[–]ShimmeringGlimmering2 points3 points  (1 child) | Copy Link

May want to looking into deep plan facelift/fat transfer/blepharoplasity I follow and tabanmd on Instagram for their natural results. I know you mentioned being wary of the overdone Instagram look - it’s definitely something that can make you look older. The deep plane lift helps prevent the stretched out look re: fillers that you mentioned. I’m 35 so just on undereye fillers but I’m saving up for a light fat transfer. But when the time comes I’ll do the deep plane. I did have laser tightening on my neck and jawline that worked well in the meantime. Either way, it sounds like you are doing the most that you can, I know it’s hard though. Time comes for us all!

[–]notahappygirl211[S] 0 points1 point  (0 children) | Copy Link

Haha I follow Dr. Karam. Truly amazing work he does. He emphasizes a natural look and his results are fantastic. Dr. Jacono in NY is another I follow and his work too is outstanding. The surgeon who did my lift purports natural results as well. Didn’t have a deep plane but a lower lift and necklift. Still very happy with the results. The deep plane is really something l, reestablishes the upside down triangle shape of a youthful face. Looks very feminine and so natural. As soon as mine drops again I’m going to look into it (should last me another 10 years or so).

[–]romgal3 points4 points  (3 children) | Copy Link

I'm sorry to hear what you're going through. I'm very happy that your boob lift went well, sounds great! I'm sorry, but where would I find the definition of all these terms (wall, etc)?

[–]notahappygirl211[S] 7 points8 points  (2 children) | Copy Link

Haha thanks for the comment. “Hitting the wall” is the point in a woman’s life where she becomes completely sexually undesirable to men, taking on a middle-aged Karen sort of existence. I caution you on reading about it in men’s red pill circles because it’s extraordinarily depressing upon which they describe it.

[–]mydogwillbeinmyheart2 points3 points  (0 children) | Copy Link

I think "completely" undesirable is too magnified. I think it's more of a noticeable drop in a woman's appearance which decreases the pool of potential eligible men that she might be able to attract.

[–]romgal1 point2 points  (0 children) | Copy Link

Thank you!

[–]aussiedollface20 points1 point  (0 children) | Copy Link

Get a good Dermatologist and take their advice re skin care and anti aging procedures.

Aside from that, it really is just a part of being a woman I suppose. I’m over 30 now and still look pretty good I think, but I’ve definitely noticed society changing in their attitude towards me. I’ve written a post in this topic here before actually lol. I think the goal is to be as attractive and healthy and happy as you can be, and part of that is transitioning from “the hot chick” to the elegant woman. Yes there’s less sex appeal, but there’s a lot more to give too in terms of wisdom and kindness xo

[–]underhiscumspell0 points1 point  (0 children) | Copy Link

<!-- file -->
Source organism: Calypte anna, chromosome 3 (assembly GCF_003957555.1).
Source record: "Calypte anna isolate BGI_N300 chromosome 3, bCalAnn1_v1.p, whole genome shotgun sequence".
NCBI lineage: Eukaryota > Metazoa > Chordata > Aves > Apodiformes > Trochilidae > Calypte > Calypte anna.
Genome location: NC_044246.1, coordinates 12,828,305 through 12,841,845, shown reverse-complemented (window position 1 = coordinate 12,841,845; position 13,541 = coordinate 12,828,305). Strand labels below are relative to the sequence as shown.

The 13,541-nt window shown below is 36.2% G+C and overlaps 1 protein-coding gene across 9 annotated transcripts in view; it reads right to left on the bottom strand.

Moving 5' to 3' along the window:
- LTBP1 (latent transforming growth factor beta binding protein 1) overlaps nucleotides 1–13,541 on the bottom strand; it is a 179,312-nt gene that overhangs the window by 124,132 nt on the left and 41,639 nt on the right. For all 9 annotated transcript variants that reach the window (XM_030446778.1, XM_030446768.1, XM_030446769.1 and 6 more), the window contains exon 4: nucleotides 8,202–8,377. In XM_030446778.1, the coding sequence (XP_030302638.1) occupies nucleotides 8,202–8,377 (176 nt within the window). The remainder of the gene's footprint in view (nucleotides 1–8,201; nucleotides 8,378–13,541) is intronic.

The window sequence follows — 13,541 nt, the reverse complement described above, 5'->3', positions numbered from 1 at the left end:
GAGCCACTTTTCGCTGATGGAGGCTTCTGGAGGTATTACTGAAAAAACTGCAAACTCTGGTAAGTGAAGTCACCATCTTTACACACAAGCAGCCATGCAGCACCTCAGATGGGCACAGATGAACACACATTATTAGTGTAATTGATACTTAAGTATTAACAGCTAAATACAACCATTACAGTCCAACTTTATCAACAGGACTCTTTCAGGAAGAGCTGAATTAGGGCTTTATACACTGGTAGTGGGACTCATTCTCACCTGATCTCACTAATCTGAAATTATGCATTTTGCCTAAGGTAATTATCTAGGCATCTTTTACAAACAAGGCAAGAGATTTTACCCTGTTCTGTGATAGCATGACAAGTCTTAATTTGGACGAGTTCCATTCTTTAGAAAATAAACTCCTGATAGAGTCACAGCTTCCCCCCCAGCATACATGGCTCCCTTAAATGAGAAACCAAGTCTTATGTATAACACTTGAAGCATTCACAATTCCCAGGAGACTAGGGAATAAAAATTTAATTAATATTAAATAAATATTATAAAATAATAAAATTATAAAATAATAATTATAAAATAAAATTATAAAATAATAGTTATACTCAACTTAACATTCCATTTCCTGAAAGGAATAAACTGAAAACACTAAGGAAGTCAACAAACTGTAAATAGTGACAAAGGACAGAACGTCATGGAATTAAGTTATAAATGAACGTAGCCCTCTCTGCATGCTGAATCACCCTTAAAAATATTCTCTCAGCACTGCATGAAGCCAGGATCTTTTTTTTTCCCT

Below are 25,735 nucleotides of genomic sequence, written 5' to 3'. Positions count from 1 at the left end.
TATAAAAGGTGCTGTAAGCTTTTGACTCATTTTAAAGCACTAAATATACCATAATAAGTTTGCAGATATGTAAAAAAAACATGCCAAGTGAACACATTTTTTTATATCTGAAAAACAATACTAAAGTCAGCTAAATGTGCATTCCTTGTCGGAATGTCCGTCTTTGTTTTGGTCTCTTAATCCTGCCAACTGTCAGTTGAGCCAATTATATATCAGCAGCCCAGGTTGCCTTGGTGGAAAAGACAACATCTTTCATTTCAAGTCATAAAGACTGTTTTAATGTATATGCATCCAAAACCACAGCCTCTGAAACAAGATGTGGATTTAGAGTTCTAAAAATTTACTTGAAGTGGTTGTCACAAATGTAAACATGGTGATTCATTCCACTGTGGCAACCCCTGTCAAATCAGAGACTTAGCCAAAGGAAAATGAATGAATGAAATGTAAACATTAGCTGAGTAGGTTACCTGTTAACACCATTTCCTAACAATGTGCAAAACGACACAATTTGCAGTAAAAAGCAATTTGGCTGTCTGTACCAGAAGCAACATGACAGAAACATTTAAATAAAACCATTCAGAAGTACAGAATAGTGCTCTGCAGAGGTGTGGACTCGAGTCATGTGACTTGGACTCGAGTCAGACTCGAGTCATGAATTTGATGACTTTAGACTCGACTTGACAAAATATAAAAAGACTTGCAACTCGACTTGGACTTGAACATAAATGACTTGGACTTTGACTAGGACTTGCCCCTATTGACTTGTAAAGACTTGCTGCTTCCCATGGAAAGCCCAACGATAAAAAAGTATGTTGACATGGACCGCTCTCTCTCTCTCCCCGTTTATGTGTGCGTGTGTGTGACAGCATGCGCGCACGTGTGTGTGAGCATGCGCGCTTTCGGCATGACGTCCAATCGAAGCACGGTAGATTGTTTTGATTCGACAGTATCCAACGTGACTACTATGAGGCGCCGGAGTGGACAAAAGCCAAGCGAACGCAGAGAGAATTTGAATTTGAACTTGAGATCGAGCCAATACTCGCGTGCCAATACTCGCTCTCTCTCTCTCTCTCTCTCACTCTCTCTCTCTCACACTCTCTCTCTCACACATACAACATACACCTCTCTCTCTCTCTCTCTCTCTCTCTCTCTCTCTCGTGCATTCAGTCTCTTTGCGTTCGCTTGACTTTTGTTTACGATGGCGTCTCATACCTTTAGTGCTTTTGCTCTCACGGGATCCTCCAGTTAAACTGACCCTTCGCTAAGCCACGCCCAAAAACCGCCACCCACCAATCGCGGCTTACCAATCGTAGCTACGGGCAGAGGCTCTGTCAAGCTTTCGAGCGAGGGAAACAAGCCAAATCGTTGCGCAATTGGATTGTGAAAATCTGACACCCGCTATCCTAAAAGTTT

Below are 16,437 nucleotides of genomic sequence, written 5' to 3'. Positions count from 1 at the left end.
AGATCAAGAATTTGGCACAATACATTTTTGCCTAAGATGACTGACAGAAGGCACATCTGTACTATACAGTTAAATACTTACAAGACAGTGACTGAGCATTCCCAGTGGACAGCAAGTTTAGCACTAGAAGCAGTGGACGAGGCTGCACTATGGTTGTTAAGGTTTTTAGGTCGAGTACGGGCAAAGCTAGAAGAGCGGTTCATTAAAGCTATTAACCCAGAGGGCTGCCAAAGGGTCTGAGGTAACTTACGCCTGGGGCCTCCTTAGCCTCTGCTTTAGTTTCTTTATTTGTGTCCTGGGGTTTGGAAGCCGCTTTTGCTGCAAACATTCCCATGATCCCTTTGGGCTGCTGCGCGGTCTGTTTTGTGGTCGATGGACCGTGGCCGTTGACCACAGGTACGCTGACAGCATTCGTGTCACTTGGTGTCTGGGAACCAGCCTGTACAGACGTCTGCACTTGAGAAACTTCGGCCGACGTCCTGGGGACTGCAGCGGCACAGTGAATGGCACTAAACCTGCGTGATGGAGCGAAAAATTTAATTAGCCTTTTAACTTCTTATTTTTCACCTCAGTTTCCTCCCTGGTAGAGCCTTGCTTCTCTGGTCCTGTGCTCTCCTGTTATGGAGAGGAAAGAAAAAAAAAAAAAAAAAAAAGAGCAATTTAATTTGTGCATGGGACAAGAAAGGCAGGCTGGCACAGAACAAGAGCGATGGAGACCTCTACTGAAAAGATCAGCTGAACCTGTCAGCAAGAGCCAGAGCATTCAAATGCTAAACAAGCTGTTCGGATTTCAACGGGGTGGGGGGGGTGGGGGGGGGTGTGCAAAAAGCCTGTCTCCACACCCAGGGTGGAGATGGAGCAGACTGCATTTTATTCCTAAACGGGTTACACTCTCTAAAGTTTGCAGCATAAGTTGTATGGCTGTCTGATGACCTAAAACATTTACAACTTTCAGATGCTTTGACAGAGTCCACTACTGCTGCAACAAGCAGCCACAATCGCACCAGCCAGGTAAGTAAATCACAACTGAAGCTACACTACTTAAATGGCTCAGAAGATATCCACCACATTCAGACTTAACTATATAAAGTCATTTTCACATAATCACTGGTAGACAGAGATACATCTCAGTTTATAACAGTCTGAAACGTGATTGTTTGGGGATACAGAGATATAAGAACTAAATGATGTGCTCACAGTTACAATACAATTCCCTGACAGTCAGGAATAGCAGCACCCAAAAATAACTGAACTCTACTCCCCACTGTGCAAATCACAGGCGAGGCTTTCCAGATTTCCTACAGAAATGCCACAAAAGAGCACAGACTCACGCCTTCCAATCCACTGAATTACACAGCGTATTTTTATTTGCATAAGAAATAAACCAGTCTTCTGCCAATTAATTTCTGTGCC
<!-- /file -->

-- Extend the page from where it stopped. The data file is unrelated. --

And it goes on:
It is so painful, to age. You described it perfectly.

[–]bachbozo-1 points0 points  (7 children) | Copy Link

r/zerocarb madaam

My 47 y/o Polish plate is the finest piece of ass I've landed in recent memory and has been full keto for years.

[–]notahappygirl211[S] 4 points5 points  (6 children) | Copy Link

I wish. Done zero carb in the past and it completely blew my face apart. I was only 31 when I went on it for a year and I looked really terrible. Plus I have IBS and this will kill me lol.

[–]bachbozo2 points3 points  (3 children) | Copy Link

Were you doing grass fed and supplementing elctrolytes?

One of the top posts in the past year is about an ex meth head whom cured his/her debilitating IBS with zero carb. Undigestable fiber is far more detrimental for IBS 🤔

I didn't defecate for almost two weeks (hahaha 😭) until I supplemented Magnesium Citrate and have been smooth sailin since.

[–]notahappygirl211[S] 3 points4 points  (2 children) | Copy Link

Yes. Last year I went to one of those “designer” physician’s offices that offer IV cocktails and zero carb eating programs and hormone replacement therapy. Dropped $2,000 on Vitamin B shots, magnesium supplements and injections and my stomach was in knots. Their solution was to prescribe me a $1,000 prescription drug for IBS. I became hopeless at that point lol. Yeah I’ve got the money but this was clearly going to cost me exorbitant amounts. Just to lose a few pounds?

[–]bachbozo4 points5 points  (0 children) | Copy Link

Wowza, that's dedication right there. Sorry to hear.

Only eating fatty cuts made the world off a difference (forgot to mention); stickin below a 50/50 fat to protein messed me up. Maybe this could be the culprit?

[–]bachbozo1 point2 points  (0 children) | Copy Link

but say zerocarb ain't for you; simply avoid lectins (which gluten is) and you'll be a- okay (imo)

[–]bachbozo5 points6 points  (1 child) | Copy Link

If you want my advice for coming to terms and not diet..

Psilocybin mushrooms will sequester that ego (where this dread derives from) with no remorse

"Be content with what you have; rejoice in the way things are. When you realize nothing is lacking, the whole world belongs to you."

Lao Tzu

[–]notahappygirl211[S] 0 points1 point  (0 children) | Copy Link

Haha I’ll give it a shot.

[–][deleted]  (2 children) | Copy Link


[–]notahappygirl211[S] 0 points1 point  (0 children) | Copy Link

Wow I bet you’re a lot of fun at parties. Thanks for being irate, unhelpful and frankly, embarrassingly stupid.

[–]pearlsandstilettosModerator | Pearl[M] 0 points1 point  (0 children) | Copy Link

Be polite or be quiet.

You can kill a man, but you can't kill an idea.